After being dealt to Montreal, Martinez went 3-6 with a 4.59 ERA in 19 outings for the club in 1986. He became a free agent following the season and because of collusion, began the next year playing for the unaffiliated Miami Marlins of the Florida State League. He re-signed with the Expos in May 1987, and after going 3-2 in 7 starts for the AAA Indianapolis Indians, he was back in the Montreal rotation by June. He went 11-4 with a 3.30 ERA in 22 starts for the team that year. He put up comparable numbers in the next three seasons and played in the All-Star Game in 1990.

Martinez had what was arguably his best season for the Expos in 1991. He again played in the All-Star Game, and on July 28th of that year, he pitched a perfect game, defeating the Los Angeles Dodgers, 2-0, at Dodger Stadium. He ended that season with a 14-9 record while leading the National League with a 2.39 ERA, 9 complete games, and 5 shutouts, and finishing fifth in the NL Cy Young voting.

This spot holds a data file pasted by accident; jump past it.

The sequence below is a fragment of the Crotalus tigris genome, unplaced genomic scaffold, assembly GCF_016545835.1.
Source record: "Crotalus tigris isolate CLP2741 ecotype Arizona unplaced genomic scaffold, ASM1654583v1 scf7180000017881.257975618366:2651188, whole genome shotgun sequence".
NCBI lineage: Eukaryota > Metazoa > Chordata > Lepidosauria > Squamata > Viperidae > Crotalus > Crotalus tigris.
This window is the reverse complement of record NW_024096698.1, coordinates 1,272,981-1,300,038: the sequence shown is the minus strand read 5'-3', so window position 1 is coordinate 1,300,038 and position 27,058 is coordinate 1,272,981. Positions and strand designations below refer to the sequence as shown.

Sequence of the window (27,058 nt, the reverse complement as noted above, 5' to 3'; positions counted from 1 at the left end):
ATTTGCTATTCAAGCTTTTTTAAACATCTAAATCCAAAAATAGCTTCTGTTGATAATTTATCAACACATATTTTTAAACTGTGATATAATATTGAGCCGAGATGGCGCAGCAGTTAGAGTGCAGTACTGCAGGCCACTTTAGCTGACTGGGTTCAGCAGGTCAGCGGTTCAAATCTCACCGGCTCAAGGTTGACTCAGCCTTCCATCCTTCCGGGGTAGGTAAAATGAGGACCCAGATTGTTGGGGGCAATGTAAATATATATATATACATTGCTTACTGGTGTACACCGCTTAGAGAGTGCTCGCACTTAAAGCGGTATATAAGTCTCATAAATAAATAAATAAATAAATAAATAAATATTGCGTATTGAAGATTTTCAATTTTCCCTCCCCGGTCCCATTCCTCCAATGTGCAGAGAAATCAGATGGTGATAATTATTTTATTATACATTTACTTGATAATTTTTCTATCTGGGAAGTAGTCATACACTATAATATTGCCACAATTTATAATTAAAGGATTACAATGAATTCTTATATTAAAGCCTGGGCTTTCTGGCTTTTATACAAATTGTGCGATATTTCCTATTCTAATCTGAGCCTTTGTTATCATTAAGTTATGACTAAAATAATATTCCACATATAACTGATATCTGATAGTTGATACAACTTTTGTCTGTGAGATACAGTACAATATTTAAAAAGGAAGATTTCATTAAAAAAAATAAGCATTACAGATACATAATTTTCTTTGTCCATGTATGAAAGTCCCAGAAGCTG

Following two more summers with Montreal, Martinez became a free agent and signed with the Cleveland Indians for the 1994 season. He went 12-5 with a 3.08 ERA and again was an All-Star for the Tribe in 1995 as the club won the American League pennant. He made two starts in the World Series, taking the loss in Game 2 as his team fell to the Atlanta Braves.

Martinez played one more year for the Indians and retired after going 1-5 in 9 starts for the Seattle Mariners in 1997. However, he did not stay away from the game long and came back in 1998 with the Braves. He spent the season mostly pitching out of the pen, and on August 9th, he earned his 244th career win to pass Juan Marichal for most victories by a Latin pitcher. He made four appearances for Atlanta in the NLCS, earning a win in Game 4. Following the season, he retired for good. His 245 career wins remained the record for a pitcher from Latin America until he was caught by Bartolo Colon in 2018.